DDY: Yes we did. It actually sounded like what they claimed. I remember clearly putting the record on in the recording studio. In fact, all of us were sitting around and it sounded like what they said it was, it sounded like “Satan moves in our voices.” The last word wasn’t as clear but it could have been construed as voices. All I can say to that claim is that it is hard enough to make the record sound good going forward. I’ve always said that the reason it turned out that way is like the old expression about monkeys and typewriters.
Thom: I always found it bizarre Styx was labeled satanic; I mean, you had some social commentary but for the most part, your songs were about love. Bands like Black Sabbath overtly used those themes, but Styx?
DDY: It was a bit ridiculous. I guess if you go back to some of those early Styx albums like ‘The Serpent is Rising’ and a song like “Witch Wolf” or “Man of Miracles,” then maybe you could make a claim that there was some sort of mysticism going on. So many bands were overtly using those types of messages but that wasn’t us.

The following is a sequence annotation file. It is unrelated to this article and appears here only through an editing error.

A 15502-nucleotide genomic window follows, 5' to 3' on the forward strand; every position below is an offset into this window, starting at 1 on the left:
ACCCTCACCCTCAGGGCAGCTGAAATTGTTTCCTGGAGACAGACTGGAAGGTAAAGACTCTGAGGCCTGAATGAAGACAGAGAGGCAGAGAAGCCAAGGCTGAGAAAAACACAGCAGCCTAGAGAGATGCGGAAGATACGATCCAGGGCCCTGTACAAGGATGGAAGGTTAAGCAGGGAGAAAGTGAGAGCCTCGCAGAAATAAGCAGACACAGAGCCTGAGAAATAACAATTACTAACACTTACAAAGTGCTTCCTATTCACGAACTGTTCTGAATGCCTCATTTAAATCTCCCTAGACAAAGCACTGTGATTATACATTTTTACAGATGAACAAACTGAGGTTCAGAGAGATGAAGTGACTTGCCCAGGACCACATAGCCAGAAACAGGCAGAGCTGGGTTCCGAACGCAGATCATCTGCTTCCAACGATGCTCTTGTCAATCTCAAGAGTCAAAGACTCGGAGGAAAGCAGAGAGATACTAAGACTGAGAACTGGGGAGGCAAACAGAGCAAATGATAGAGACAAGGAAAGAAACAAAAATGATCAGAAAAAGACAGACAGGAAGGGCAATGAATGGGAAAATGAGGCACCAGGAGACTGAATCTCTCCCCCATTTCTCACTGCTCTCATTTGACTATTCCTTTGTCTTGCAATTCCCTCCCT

Thom: Those albums you recorded for the Wooden Nickel, they sure were of a different style than Styx fans are used to now.
DDY: By and large, I don’t like them and I have said it publicly and I know that doesn’t make me the greatest salesman in the world. I always contended that “Styx II” should have been our first album and then “Equinox” our second. But because we were told what to do on the first one and it was just a local record company with no money for promotion. I wrote five of the seven songs on “Styx II.” That was my coming out party as a songwriter. “Lady” was the first song I ever sang and wrote that wound up on a record. That is a pretty good start! But because “Styx II” was so thoroughly rejected, I thought people just didn’t like what I did. Therefore, on the next two albums, I tried to write like anybody but who I was.
Thom: I think you ran into some of those same issues with “Babe.” The song was a smash hit but critics knocked it as overly sappy, even though there were certainly songs out there at the time that were much sappier than “Babe.”